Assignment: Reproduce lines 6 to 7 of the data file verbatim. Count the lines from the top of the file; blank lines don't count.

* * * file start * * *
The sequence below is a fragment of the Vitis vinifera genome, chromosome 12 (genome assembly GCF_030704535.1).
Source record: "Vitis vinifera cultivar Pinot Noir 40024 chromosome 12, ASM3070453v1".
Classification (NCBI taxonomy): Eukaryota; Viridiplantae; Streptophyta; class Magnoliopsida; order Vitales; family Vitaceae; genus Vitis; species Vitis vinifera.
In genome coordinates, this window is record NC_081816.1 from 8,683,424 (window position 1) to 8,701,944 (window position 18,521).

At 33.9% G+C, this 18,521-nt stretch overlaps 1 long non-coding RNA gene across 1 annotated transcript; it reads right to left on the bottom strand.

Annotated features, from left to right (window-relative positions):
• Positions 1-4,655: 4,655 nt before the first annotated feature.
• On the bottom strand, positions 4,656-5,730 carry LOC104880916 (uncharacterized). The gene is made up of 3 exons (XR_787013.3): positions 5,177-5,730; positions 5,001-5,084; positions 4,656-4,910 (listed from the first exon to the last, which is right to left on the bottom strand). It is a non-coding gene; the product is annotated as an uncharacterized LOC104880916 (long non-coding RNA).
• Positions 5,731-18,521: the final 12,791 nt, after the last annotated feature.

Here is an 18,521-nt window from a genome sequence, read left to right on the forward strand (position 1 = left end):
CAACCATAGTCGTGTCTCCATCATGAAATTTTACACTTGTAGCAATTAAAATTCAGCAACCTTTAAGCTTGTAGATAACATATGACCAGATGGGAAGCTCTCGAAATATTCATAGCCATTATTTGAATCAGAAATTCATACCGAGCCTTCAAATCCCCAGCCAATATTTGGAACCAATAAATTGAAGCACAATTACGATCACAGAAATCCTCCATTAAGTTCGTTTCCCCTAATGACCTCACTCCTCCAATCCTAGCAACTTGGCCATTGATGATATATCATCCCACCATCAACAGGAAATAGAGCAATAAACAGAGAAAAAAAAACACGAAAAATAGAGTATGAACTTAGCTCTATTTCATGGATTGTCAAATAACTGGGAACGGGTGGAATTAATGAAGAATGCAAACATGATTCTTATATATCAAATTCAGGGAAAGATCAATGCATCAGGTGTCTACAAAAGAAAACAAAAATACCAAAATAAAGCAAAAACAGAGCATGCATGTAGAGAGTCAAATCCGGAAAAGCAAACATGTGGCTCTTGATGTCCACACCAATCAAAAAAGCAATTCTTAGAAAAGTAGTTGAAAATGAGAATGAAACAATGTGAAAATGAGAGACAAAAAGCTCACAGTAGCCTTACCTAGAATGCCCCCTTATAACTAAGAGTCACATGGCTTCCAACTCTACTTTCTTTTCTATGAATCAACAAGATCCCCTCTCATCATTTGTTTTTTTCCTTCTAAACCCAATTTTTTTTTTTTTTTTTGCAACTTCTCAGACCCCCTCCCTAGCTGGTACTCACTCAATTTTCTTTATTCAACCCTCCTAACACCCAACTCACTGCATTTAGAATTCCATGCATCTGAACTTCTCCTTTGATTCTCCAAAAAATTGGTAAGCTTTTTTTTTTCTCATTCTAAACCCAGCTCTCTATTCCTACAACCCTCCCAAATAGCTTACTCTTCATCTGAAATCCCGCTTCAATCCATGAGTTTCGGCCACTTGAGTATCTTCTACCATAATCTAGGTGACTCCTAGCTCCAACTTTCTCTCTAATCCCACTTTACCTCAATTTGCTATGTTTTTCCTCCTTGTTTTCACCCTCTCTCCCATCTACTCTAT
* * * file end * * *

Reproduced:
Annotated features, from left to right (window-relative positions):
• Positions 1-4,655: 4,655 nt before the first annotated feature.